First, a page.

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IOP Youth Poll Finds Pessimistic Views

Harvard Kennedy School
The Institute of Politics' fall youth poll found pessimistic views among millennials.
Young people in America are increasingly dissatisfied with President Donald Trump's administration and largely pessimistic about the future of the country, according to the fall 2017 edition of the Institute of Politics biannual youth poll.

The survey was organized by undergraduates from the Harvard Public Opinion Project and included survey results from over two thousand 18 to 29 year olds nationwide. Some of the key findings, which were released Tuesday, include data about young people’s hope for the future, opinions on President Donald Trump, political parties, and race.

Trump’s job approval rating fell down seven percentage points from the spring survey to 25 percent. Additionally, 67 percent of those surveyed said they were fearful of America’s future, while 31 percent said they felt hopeful about America’s future. Only 14 percent surveyed said that they believe America is generally headed in the right direction.

The survey also included questions about football players who kneel during the national anthem before games. Fifty-three percent of those surveyed approve of the decision to kneel during the anthem.

Of the many issues in the poll, opinions on the anthem were some of the most polarized. Eighty percent of Democrats approved, while 17 percent of Republicans approved of kneeling during the anthem.

Those surveyed also expressed mixed views about the performance of America’s political parties. While 65 percent of those surveyed preferred Democratic control of Congress, only 34 percent agreed that the Democratic party cared about people like them, and 21 percent said the same of the Republican party.

The survey also found that 79 percent of young people said they were concerned with the state of race relations today, while 68 percent of black Americans and 46 percent of Hispanics replied that they believed that “their race is under attack ‘a lot’ in America.” Fifteen percent of white respondents said they feel the same way.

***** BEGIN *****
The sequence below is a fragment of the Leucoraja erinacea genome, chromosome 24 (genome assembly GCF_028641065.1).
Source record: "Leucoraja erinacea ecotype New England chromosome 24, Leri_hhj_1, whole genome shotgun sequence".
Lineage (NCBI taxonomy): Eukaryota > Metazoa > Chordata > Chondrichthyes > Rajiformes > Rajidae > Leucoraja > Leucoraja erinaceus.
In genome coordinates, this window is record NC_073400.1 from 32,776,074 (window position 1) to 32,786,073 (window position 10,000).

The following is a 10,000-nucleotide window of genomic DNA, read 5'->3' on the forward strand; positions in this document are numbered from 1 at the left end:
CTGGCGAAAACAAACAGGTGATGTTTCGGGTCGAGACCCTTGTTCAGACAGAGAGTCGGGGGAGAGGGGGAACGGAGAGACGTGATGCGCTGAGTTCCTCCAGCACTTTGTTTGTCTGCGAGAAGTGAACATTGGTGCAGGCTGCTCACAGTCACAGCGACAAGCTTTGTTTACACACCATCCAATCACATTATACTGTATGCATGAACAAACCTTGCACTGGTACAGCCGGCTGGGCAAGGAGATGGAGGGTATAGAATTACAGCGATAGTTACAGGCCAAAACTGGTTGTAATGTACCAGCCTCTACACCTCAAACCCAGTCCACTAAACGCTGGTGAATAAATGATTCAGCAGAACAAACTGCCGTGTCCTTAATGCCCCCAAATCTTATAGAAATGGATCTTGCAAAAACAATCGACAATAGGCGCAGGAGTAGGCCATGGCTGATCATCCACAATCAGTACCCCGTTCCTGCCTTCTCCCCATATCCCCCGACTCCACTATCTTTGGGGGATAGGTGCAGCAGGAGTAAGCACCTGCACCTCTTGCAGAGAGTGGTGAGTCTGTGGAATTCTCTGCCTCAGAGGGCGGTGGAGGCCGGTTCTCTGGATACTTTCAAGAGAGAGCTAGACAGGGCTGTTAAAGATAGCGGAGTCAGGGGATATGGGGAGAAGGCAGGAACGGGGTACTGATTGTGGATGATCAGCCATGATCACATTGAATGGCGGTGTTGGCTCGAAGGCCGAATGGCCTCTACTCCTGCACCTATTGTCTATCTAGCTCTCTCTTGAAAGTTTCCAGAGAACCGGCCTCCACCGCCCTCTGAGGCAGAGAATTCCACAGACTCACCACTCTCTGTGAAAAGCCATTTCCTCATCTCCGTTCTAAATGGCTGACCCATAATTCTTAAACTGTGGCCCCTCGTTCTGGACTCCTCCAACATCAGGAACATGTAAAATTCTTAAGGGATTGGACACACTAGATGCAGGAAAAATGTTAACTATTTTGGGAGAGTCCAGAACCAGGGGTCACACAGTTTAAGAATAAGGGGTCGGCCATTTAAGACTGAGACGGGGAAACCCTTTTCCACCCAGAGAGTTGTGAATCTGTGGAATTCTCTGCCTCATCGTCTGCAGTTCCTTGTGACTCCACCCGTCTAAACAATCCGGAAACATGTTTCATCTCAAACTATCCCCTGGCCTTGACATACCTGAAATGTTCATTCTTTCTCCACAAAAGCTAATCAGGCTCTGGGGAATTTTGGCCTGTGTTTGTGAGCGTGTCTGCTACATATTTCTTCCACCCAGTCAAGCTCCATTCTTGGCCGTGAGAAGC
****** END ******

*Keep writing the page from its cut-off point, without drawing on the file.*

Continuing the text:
John Della Volpe, director of polling at Harvard University’s Institute of Politics, said he believes that the dissatisfaction expressed in the survey threatens the current political status quo.

“The fear that is present in this poll could fuel the upending of the Washington establishment as we know it,” Della Volpe said.

Della Volpe noted that in the 2018 midterm elections, millennials have the potential to outnumber the baby boomers and become the largest voting generation, if they make it to the polls.

“Millennials are now the largest generation in the electorate. This poll and the Virginia election show that they are becoming more motivated—and I believe the fear that exists today about our future will soon be turned into the fuel that will reform our government,” Della Volpe said.

“The only question is whether this comes from inside or outside the traditional party structure,” he added.

Della Volpe was optimistic that young people will turn out to vote in higher numbers in the midterm elections.

“There’s evidence here that in the last year—in nearly every way you can measure it—that there’s been a greater motivation [in young people] around voting,” Della Volpe said.

—Staff writer Idil Tuysuzoglu can be reached at idil.tuysuzoglu@thecrimson.com.

—Staff writer Lucas Ward can be reached at lucas.ward@thecrimson.com. Follow him on twitter at @LucaspfWard.

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